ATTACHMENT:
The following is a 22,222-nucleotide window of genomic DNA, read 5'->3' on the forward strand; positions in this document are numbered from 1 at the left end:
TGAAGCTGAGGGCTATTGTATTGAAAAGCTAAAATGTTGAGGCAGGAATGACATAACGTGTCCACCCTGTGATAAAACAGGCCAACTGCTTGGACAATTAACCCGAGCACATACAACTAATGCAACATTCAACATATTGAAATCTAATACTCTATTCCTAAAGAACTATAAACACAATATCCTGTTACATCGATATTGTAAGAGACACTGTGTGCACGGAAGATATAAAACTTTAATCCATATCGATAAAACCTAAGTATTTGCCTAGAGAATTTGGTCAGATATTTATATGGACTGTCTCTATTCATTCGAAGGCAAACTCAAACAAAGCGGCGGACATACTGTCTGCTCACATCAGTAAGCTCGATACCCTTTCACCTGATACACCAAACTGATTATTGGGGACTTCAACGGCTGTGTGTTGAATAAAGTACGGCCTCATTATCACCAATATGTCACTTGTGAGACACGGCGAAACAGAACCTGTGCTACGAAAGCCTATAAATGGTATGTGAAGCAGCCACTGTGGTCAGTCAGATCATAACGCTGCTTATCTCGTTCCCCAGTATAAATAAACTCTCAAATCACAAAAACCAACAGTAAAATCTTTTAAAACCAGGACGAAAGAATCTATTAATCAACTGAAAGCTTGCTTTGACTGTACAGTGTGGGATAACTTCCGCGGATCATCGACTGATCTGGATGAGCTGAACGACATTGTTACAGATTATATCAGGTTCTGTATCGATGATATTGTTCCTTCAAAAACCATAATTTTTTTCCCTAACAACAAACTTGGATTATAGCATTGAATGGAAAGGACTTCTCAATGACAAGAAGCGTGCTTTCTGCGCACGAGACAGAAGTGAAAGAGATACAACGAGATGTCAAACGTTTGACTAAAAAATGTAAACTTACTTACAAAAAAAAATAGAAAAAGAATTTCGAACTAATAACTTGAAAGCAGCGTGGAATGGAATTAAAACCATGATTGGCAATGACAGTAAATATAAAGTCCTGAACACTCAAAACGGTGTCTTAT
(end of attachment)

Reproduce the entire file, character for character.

The following is a 22,222-nucleotide window of genomic DNA, read 5'->3' on the forward strand; positions in this document are numbered from 1 at the left end:
TGAAGCTGAGGGCTATTGTATTGAAAAGCTAAAATGTTGAGGCAGGAATGACATAACGTGTCCACCCTGTGATAAAACAGGCCAACTGCTTGGACAATTAACCCGAGCACATACAACTAATGCAACATTCAACATATTGAAATCTAATACTCTATTCCTAAAGAACTATAAACACAATATCCTGTTACATCGATATTGTAAGAGACACTGTGTGCACGGAAGATATAAAACTTTAATCCATATCGATAAAACCTAAGTATTTGCCTAGAGAATTTGGTCAGATATTTATATGGACTGTCTCTATTCATTCGAAGGCAAACTCAAACAAAGCGGCGGACATACTGTCTGCTCACATCAGTAAGCTCGATACCCTTTCACCTGATACACCAAACTGATTATTGGGGACTTCAACGGCTGTGTGTTGAATAAAGTACGGCCTCATTATCACCAATATGTCACTTGTGAGACACGGCGAAACAGAACCTGTGCTACGAAAGCCTATAAATGGTATGTGAAGCAGCCACTGTGGTCAGTCAGATCATAACGCTGCTTATCTCGTTCCCCAGTATAAATAAACTCTCAAATCACAAAAACCAACAGTAAAATCTTTTAAAACCAGGACGAAAGAATCTATTAATCAACTGAAAGCTTGCTTTGACTGTACAGTGTGGGATAACTTCCGCGGATCATCGACTGATCTGGATGAGCTGAACGACATTGTTACAGATTATATCAGGTTCTGTATCGATGATATTGTTCCTTCAAAAACCATAATTTTTTTCCCTAACAACAAACTTGGATTATAGCATTGAATGGAAAGGACTTCTCAATGACAAGAAGCGTGCTTTCTGCGCACGAGACAGAAGTGAAAGAGATACAACGAGATGTCAAACGTTTGACTAAAAAATGTAAACTTACTTACAAAAAAAAATAGAAAAAGAATTTCGAACTAATAACTTGAAAGCAGCGTGGAATGGAATTAAAACCATGATTGGCAATGACAGTAAATATAAAGTCCTGAACACTCAAAACGGTGTCTTAT